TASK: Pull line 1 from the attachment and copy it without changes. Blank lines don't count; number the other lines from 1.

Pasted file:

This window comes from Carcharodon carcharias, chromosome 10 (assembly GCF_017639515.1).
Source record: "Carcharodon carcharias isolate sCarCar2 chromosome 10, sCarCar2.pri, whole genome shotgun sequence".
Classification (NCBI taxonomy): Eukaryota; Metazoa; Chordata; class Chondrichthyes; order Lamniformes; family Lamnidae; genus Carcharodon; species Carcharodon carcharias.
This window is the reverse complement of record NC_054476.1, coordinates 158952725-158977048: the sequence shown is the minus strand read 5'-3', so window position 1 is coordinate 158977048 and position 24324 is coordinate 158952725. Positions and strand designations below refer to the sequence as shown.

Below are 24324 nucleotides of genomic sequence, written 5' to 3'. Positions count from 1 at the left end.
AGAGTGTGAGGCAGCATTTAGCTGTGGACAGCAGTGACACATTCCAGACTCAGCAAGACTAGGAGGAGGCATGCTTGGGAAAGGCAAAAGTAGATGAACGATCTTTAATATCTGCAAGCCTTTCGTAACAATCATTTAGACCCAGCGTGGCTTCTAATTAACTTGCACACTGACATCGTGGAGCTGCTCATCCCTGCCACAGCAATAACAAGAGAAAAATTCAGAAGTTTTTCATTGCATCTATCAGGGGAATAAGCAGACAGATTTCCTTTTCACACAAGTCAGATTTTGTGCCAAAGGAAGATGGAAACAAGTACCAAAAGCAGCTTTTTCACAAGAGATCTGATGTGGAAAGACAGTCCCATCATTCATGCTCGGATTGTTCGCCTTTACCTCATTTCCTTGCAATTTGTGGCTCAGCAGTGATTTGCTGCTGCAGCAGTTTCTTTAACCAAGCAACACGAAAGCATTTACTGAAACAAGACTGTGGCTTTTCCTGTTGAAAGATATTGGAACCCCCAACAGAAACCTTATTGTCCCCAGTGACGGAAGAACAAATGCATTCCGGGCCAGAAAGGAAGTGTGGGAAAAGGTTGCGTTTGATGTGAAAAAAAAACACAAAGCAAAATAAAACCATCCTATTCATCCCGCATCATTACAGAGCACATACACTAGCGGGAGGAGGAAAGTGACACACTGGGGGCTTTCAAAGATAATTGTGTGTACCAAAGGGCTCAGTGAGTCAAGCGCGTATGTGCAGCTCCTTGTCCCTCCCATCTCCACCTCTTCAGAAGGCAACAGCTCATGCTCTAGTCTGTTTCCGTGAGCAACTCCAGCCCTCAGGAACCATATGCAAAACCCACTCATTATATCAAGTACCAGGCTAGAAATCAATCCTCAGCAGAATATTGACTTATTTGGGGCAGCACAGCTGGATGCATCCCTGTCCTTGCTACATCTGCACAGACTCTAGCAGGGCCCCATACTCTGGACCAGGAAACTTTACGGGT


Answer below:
This window comes from Carcharodon carcharias, chromosome 10 (assembly GCF_017639515.1).